The Institute of Chartered Accountants of India (ICAI) has asked finance minister Nirmala Sitharaman to restore a provision proposed to be taken away by the Budget for 2021-22 for the mandatory requirement of getting the annual account audited for specified professionals with respect to goods and services tax (GST).
The Institute has argued that the benefits of such an audit outweigh the ease of compliance that the new rule would bring for assessees. “We have clarified that thousands of crores of rupees collected in tax (GST) happened because of the chartered accountants...It was not self declaration, but because the CA conducted the audit and asked the firm to pay the tax in the Form 9,” Atul Kumar Gupta, President, ICAI said.
The budget provision in the clause 101 of the Finance Bill 2021 seeks to omit sub-section (5) of section 35 of the Central Goods and Services Tax Act so as to remove the mandatory requirement of getting annual accounts audited and the reconciliation statement submitted by specified professionals.
While the rule is meant to improve the ease of doing business, ICAI in a letter to the finance ministry and the prime minister’s office has said that it will make ‘early detection difficult'.
“We check several compliances as part of the annual audit. Prevention is better than cure...Detect the disease early so it can be cured or it will become a life and death case,” Gupta added.
Meanwhile, the institute has initiated disciplinary action against 25 chartered accountants found to be involved in the GST fraud while warning all its members to be cautious while performing their services.
ICAI is also developing audit quality indicators, audit maturity model, to benchmark the quality of an audit engagement, Gupta said.
New networking guidelines to face global competition
ICAI has also introduced revised networking guidelines for the chartered accountants firms to enable them to face global competition from big conglomerates such as Big4. The CA firms would be able to enter into different networks at the national level to develop into pan-India firms. “We did not have an eco-system for them to join hands and form a common brand...They will be able to pool resources and compete on a global platform,” Gupta added.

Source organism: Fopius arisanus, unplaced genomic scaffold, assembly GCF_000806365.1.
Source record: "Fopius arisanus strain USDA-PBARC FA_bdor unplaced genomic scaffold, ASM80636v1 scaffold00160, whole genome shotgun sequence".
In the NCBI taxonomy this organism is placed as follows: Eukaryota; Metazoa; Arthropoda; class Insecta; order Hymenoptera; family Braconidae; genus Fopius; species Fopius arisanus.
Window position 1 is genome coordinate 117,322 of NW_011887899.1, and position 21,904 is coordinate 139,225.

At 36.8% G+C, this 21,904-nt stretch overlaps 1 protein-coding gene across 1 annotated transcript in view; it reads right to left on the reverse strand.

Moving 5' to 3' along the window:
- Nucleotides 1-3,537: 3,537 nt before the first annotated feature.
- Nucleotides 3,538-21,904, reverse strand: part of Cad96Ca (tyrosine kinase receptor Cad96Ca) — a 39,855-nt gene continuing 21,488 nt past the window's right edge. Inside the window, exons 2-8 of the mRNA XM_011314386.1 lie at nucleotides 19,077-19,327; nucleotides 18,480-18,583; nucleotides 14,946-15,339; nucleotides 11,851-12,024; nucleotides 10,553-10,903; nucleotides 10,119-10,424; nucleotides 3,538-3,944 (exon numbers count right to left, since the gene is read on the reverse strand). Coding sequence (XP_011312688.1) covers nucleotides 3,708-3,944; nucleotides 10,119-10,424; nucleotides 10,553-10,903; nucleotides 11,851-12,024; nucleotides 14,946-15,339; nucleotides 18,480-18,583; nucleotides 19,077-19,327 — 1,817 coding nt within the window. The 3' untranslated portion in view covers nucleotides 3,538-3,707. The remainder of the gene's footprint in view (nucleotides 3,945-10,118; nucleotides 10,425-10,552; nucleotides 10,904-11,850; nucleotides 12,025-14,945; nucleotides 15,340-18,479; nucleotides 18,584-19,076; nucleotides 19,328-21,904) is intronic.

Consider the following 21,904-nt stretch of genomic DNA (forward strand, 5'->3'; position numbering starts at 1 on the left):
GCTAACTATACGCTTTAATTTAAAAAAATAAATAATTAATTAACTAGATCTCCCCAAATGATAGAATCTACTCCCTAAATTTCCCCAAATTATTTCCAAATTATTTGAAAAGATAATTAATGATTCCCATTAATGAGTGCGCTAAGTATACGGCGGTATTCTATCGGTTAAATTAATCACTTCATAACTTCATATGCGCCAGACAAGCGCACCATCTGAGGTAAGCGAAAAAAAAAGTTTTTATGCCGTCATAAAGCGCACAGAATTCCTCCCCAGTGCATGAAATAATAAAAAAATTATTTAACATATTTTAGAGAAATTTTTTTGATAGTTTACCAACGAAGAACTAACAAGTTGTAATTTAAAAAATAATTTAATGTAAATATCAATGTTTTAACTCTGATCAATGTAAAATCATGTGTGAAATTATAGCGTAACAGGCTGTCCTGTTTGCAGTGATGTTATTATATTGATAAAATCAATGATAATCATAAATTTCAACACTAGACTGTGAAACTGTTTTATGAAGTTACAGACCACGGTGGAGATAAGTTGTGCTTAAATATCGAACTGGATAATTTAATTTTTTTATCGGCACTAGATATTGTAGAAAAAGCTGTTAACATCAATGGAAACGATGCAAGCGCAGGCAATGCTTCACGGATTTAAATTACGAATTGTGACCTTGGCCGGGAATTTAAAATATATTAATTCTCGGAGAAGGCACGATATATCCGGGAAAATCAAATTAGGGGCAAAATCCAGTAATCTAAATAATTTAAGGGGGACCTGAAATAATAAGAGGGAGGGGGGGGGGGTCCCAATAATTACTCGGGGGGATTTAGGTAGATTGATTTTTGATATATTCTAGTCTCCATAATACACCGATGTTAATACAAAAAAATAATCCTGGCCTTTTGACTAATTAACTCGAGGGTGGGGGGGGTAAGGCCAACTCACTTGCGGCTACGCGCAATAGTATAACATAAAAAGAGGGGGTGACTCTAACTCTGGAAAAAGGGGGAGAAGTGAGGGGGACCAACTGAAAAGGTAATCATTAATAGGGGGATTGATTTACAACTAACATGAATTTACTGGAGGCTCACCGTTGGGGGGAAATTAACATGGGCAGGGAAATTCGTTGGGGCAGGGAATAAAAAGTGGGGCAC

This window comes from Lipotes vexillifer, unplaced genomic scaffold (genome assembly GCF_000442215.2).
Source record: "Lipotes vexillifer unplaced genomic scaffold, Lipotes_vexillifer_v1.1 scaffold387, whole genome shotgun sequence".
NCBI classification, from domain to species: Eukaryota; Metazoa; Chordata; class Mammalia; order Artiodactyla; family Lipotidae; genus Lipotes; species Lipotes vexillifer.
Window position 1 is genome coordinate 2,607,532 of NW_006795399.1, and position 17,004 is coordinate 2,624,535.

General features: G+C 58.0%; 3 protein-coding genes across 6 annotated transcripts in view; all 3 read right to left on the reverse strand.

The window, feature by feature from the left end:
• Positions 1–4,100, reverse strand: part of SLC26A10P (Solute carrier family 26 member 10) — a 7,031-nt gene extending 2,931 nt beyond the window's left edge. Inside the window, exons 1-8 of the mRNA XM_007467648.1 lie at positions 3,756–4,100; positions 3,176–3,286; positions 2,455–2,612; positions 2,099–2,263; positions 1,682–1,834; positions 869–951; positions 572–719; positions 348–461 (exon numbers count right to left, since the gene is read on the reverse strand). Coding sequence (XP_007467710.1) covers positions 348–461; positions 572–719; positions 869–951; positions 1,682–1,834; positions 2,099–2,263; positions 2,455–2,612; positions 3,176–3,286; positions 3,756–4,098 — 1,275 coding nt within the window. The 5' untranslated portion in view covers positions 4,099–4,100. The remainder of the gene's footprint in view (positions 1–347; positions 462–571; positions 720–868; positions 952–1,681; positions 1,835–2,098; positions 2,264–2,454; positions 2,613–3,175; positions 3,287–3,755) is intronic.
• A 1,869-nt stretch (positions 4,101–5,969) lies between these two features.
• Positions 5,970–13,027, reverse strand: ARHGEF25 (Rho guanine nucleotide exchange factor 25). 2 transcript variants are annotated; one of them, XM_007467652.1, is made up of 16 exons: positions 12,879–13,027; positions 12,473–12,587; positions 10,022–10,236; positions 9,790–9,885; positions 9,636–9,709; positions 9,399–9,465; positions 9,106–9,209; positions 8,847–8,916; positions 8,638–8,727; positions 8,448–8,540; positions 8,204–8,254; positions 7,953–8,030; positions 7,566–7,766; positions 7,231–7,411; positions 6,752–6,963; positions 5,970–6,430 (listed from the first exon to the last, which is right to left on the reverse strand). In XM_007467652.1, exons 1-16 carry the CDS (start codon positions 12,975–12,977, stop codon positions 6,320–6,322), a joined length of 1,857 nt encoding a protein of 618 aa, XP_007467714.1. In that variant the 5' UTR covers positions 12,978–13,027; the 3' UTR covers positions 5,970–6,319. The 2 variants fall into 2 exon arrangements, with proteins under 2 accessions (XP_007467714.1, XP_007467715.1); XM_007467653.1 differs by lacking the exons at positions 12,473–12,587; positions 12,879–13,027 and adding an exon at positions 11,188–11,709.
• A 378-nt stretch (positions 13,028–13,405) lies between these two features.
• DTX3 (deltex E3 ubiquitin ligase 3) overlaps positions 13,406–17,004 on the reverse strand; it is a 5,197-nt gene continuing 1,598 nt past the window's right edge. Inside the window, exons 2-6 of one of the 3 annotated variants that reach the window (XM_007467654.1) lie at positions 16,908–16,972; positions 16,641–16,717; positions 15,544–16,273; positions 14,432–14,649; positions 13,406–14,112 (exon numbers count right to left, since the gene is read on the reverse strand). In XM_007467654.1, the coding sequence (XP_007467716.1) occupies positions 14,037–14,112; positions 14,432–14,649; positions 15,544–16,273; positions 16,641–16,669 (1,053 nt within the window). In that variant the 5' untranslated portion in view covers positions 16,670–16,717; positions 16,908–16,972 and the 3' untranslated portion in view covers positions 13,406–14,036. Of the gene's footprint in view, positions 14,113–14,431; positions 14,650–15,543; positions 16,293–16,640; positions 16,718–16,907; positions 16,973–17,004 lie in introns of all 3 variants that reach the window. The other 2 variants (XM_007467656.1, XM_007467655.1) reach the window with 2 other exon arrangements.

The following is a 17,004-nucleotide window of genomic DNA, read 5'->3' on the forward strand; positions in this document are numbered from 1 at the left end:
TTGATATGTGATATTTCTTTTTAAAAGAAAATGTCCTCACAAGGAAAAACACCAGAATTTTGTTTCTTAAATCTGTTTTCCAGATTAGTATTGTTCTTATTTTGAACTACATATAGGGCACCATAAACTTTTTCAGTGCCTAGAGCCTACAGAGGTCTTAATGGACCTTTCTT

The network will be registered with the ICAI and will be able to have its own brand name, website. “Indian firms should become global rather than global firms coming to India and taking over the work...This is an important step towards facing bigger conglomerates which dominate the business,” the ICAI president said.
The previous networking guidelines approved in 2005 were revised due to changing global scenario and certain hindrances related to financial resources such as clubbing turnover among other things. “We will have three models- affiliate, lead firm or network...The ecosystem for registration will be launched in the next few days... CA firms can later go on for a full fledged merger as well,” Gupta said.
The institute has also developed the guidelines for multidisciplinary partnership where a CA can become partner with a company secretary, cost accountant or an engineer, actuarial and valuer. “We will start registration after the law ministry’s approval. Each profession will be regulated by their respective regulator,” Gupta added.
The ICAI president was speaking at the launch of accounts assistant scheme to help graduates develop skills in book-keeping, accounting, GST and Income Tax.
ICAI will select 200 students as part of the pilot project through an online test and groom them by classroom training and internships with chartered accountants and small and medium companies to provide basic support services for accounting.
The institute has also launched its international curriculum which will be made available in 44 countries where there is no such professional institute. “We will have collaboration with the external affairs ministry so their local citizens can participate in the programme. ICAI will be a thought leader and support bilateral relationship,” Gupta said.